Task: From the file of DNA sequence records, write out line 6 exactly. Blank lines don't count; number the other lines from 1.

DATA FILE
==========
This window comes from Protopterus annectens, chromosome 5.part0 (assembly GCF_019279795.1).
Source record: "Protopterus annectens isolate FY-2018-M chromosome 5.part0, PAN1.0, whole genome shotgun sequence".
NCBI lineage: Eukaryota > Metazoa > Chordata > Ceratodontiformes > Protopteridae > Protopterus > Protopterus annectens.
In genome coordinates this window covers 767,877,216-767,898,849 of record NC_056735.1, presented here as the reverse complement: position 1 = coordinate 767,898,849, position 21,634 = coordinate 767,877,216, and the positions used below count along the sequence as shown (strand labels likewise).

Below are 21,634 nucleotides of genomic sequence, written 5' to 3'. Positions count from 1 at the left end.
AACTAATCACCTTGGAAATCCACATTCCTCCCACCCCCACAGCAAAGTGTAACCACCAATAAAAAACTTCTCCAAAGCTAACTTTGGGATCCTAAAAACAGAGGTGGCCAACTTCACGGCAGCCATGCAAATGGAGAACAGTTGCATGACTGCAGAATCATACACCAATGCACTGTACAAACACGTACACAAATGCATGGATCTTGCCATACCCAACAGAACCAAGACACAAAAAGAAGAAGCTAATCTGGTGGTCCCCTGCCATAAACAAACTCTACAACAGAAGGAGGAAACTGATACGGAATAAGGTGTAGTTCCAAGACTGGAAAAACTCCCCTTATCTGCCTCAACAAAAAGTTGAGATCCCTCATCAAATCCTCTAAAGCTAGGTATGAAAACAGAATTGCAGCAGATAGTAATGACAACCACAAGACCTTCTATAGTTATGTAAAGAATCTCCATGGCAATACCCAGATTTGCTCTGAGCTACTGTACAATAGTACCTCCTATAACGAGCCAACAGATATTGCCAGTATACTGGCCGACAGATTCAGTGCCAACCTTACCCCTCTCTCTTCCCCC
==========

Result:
AACTAATCACCTTGGAAATCCACATTCCTCCCACCCCCACAGCAAAGTGTAACCACCAATAAAAAACTTCTCCAAAGCTAACTTTGGGATCCTAAAAACAGAGGTGGCCAACTTCACGGCAGCCATGCAAATGGAGAACAGTTGCATGACTGCAGAATCATACACCAATGCACTGTACAAACACGTACACAAATGCATGGATCTTGCCATACCCAACAGAACCAAGACACAAAAAGAAGAAGCTAATCTGGTGGTCCCCTGCCATAAACAAACTCTACAACAGAAGGAGGAAACTGATACGGAATAAGGTGTAGTTCCAAGACTGGAAAAACTCCCCTTATCTGCCTCAACAAAAAGTTGAGATCCCTCATCAAATCCTCTAAAGCTAGGTATGAAAACAGAATTGCAGCAGATAGTAATGACAACCACAAGACCTTCTATAGTTATGTAAAGAATCTCCATGGCAATACCCAGATTTGCTCTGAGCTACTGTACAATAGTACCTCCTATAACGAGCCAACAGATATTGCCAGTATACTGGCCGACAGATTCAGTGCCAACCTTACCCCTCTCTCTTCCCCC